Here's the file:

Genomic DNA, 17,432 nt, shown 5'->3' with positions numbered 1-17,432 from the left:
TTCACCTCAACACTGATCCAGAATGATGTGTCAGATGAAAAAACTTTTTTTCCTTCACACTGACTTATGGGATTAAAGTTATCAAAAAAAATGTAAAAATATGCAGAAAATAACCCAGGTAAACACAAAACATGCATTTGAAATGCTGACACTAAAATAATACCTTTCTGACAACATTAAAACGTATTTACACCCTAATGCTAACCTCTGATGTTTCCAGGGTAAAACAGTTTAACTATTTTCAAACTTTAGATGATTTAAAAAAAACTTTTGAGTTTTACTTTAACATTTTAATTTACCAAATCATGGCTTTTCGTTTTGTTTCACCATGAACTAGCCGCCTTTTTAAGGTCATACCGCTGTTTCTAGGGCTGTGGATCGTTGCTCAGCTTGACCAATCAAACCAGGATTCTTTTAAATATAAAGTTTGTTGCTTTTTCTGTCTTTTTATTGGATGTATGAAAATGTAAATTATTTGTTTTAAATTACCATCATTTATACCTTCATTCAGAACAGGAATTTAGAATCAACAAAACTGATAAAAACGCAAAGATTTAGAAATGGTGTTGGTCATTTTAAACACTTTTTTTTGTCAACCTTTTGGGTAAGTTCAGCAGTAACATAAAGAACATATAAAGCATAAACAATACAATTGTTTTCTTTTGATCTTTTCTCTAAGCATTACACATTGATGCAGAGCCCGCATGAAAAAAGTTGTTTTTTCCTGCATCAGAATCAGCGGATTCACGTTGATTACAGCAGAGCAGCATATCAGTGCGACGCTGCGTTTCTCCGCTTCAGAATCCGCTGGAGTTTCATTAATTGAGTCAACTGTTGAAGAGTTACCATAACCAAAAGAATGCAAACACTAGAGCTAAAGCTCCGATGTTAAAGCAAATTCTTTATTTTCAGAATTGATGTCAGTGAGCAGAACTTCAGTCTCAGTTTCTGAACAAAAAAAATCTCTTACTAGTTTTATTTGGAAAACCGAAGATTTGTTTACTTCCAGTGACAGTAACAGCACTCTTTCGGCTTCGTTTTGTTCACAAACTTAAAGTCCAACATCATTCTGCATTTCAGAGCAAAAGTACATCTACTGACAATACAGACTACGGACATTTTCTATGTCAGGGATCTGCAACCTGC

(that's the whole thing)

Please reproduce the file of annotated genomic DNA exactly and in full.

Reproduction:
Genomic DNA, 17,432 nt, shown 5'->3' with positions numbered 1-17,432 from the left:
TTCACCTCAACACTGATCCAGAATGATGTGTCAGATGAAAAAACTTTTTTTCCTTCACACTGACTTATGGGATTAAAGTTATCAAAAAAAATGTAAAAATATGCAGAAAATAACCCAGGTAAACACAAAACATGCATTTGAAATGCTGACACTAAAATAATACCTTTCTGACAACATTAAAACGTATTTACACCCTAATGCTAACCTCTGATGTTTCCAGGGTAAAACAGTTTAACTATTTTCAAACTTTAGATGATTTAAAAAAAACTTTTGAGTTTTACTTTAACATTTTAATTTACCAAATCATGGCTTTTCGTTTTGTTTCACCATGAACTAGCCGCCTTTTTAAGGTCATACCGCTGTTTCTAGGGCTGTGGATCGTTGCTCAGCTTGACCAATCAAACCAGGATTCTTTTAAATATAAAGTTTGTTGCTTTTTCTGTCTTTTTATTGGATGTATGAAAATGTAAATTATTTGTTTTAAATTACCATCATTTATACCTTCATTCAGAACAGGAATTTAGAATCAACAAAACTGATAAAAACGCAAAGATTTAGAAATGGTGTTGGTCATTTTAAACACTTTTTTTTGTCAACCTTTTGGGTAAGTTCAGCAGTAACATAAAGAACATATAAAGCATAAACAATACAATTGTTTTCTTTTGATCTTTTCTCTAAGCATTACACATTGATGCAGAGCCCGCATGAAAAAAGTTGTTTTTTCCTGCATCAGAATCAGCGGATTCACGTTGATTACAGCAGAGCAGCATATCAGTGCGACGCTGCGTTTCTCCGCTTCAGAATCCGCTGGAGTTTCATTAATTGAGTCAACTGTTGAAGAGTTACCATAACCAAAAGAATGCAAACACTAGAGCTAAAGCTCCGATGTTAAAGCAAATTCTTTATTTTCAGAATTGATGTCAGTGAGCAGAACTTCAGTCTCAGTTTCTGAACAAAAAAAATCTCTTACTAGTTTTATTTGGAAAACCGAAGATTTGTTTACTTCCAGTGACAGTAACAGCACTCTTTCGGCTTCGTTTTGTTCACAAACTTAAAGTCCAACATCATTCTGCATTTCAGAGCAAAAGTACATCTACTGACAATACAGACTACGGACATTTTCTATGTCAGGGATCTGCAACCTGC